Local writer, director, and lyricist Beth Bailey delivers a short film that can best be described as a Shakespearian musical. Aphrodite confronts a delinquent Cupid, who has given up the love game and settled into a nice loft apartment. The two immortals battle over the fate of three sexually confused lovers in a series of musical numbers reminiscent of the Bard's romantic comedies. Bailey culls the best of Rochester's talent pool with standouts including Anne Barr and Marc Raco (who also composed the music) as well as Blackfriars Theatre players David Kyle and Ruth Caselli. The 40-minute film does have some rough edges. It seems claustrophobic (the whole thing takes place in two rooms) and much of the staging is better suited for theater. But if you're into locally produced musical films, this is your ticket. (Part of the "Flower City Flicks" shorts program.) (ME)


Girl Play

Lee Friedlander, USA, 2004

9:30 p.m. Saturday, October 16, Cinema Theatre

Based on a stage production --- and at times shot like one --- Girl Play recounts the true story of the relationship between Robin and Lacie, two L.A. actor-comedians whose friendship evolved into a very inconvenient romance. Unfortunate choices behind the camera are probably responsible for this real-life couple's surprising lack of chemistry on screen, but it doesn't diminish our hopes that these likeable women will have a happily-ever-after. Watch for John Waters regular Mink Stole as Robin's (stereotypical) Jewish mother and Dom Deluise, in perhaps the most irritating performance ever, as the director of the play that throws Robin and Lacie together. (DP)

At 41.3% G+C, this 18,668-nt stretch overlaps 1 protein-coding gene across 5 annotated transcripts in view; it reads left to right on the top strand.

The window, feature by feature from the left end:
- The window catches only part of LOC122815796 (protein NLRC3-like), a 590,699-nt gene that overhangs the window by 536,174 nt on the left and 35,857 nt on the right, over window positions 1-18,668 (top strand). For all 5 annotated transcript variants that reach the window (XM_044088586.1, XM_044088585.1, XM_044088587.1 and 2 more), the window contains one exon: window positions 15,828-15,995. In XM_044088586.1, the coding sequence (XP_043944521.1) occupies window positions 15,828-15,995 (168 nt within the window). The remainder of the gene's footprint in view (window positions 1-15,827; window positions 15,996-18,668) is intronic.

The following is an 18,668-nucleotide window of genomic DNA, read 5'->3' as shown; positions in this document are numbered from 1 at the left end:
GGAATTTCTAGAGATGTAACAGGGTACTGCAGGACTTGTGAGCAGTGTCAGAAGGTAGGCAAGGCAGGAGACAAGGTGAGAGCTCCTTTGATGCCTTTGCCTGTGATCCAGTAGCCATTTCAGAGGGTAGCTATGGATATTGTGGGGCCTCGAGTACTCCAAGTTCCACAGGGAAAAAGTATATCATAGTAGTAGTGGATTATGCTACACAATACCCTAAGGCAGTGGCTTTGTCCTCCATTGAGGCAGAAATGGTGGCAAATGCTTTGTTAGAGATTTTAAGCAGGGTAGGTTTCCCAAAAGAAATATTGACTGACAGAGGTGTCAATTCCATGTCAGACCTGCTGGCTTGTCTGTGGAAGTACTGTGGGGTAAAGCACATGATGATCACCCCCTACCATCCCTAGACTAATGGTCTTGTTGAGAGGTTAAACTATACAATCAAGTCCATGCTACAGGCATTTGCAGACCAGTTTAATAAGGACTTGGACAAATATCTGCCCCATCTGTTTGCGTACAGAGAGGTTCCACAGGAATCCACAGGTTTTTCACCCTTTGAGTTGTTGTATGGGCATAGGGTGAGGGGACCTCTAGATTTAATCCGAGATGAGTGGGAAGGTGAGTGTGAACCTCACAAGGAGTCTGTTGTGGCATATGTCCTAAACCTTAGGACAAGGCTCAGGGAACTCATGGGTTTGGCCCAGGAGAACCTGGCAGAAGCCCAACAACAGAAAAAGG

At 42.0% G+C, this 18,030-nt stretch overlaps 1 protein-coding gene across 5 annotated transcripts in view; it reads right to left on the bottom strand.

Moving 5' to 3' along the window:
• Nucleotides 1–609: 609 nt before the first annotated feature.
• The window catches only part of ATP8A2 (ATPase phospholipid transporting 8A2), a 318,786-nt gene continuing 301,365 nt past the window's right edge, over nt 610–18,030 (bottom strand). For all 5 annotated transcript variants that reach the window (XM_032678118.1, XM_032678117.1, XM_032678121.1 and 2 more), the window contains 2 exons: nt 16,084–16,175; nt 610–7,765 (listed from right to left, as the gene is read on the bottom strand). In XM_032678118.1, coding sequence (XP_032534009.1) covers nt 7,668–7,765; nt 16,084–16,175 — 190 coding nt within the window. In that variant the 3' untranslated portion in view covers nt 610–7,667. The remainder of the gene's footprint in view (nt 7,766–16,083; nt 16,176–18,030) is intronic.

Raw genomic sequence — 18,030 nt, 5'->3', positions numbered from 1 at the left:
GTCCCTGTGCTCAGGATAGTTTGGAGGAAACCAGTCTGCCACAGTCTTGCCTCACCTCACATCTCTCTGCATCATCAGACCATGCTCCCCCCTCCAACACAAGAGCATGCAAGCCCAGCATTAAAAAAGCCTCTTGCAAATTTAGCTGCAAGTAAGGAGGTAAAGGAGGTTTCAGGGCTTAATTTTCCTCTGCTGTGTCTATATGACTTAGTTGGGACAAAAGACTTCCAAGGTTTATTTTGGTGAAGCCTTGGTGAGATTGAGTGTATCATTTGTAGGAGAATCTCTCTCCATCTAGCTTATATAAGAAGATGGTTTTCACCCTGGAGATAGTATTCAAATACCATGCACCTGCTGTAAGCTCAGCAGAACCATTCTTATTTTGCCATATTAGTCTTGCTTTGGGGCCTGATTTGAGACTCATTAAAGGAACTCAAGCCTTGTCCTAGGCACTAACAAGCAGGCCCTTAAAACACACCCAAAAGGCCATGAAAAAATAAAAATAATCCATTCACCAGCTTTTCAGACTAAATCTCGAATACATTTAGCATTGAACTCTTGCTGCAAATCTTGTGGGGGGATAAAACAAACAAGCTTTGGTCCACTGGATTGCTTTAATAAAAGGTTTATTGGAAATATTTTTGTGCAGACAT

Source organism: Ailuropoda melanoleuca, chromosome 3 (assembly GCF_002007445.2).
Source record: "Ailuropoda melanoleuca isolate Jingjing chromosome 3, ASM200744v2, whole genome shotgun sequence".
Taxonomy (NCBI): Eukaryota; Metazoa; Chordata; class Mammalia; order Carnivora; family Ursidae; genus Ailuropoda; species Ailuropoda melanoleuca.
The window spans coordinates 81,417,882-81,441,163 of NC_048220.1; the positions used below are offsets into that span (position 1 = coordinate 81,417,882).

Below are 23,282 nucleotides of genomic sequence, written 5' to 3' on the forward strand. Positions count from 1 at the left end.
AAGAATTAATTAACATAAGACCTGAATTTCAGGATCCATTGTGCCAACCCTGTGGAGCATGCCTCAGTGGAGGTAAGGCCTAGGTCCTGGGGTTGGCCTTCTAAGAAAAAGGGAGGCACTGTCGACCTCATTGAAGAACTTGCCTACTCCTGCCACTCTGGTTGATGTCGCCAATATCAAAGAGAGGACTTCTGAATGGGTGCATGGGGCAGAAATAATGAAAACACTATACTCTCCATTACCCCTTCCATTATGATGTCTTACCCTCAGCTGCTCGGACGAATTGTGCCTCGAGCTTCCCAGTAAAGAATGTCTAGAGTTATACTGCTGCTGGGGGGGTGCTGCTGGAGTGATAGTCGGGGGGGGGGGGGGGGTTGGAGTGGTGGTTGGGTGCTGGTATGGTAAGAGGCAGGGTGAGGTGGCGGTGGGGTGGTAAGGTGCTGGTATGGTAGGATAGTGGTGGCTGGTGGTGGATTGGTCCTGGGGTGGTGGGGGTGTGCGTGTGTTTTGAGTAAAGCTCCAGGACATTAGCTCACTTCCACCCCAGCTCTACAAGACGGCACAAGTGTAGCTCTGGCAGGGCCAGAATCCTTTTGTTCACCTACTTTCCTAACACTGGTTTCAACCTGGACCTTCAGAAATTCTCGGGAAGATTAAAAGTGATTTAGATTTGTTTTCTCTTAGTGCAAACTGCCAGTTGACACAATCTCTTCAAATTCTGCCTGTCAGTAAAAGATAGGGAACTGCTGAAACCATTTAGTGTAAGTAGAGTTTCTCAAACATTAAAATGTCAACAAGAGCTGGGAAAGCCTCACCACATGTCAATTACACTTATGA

Goldfish Memory

Liz Gill, Ireland, 2003

7 p.m. Sunday, October 17, Dryden Theatre

Angie, a Dublin reporter resembling a lush, sad-eyed Ellen DeGeneres, falls for Clara, a petulant bitch. Clara had been involved with Tom, a predatory professor in the throes of a midlife crisis, but he has moved on to another student. Meanwhile, Angie's best friend Red is smitten with David, whose girlfriend will probably be less than understanding when she finds out. The title stems from Tom's theory that our memories are as short-term as those of goldfish, which is why we seem to forget the agony of our last relationship as we dive headlong into the next. A lovely way to end the festival, Goldfish Memory is a delightful Irish comedy as frothy as a pint of Guinness and as sweet as, um, well, Ireland isn't exactly famous for its desserts. Features a great Irish-centric soundtrack including Damien Rice, Nina Hynes, and --- one of my absolute favorite bands --- The Frames. Closing night! After-party at the George Eastman House. (DP)


More on the ImageOut Film Festival

A love that binds here!

Brando gives good queer here!

Telling the intergenerational tales here!

You gotta fight for your right to family here!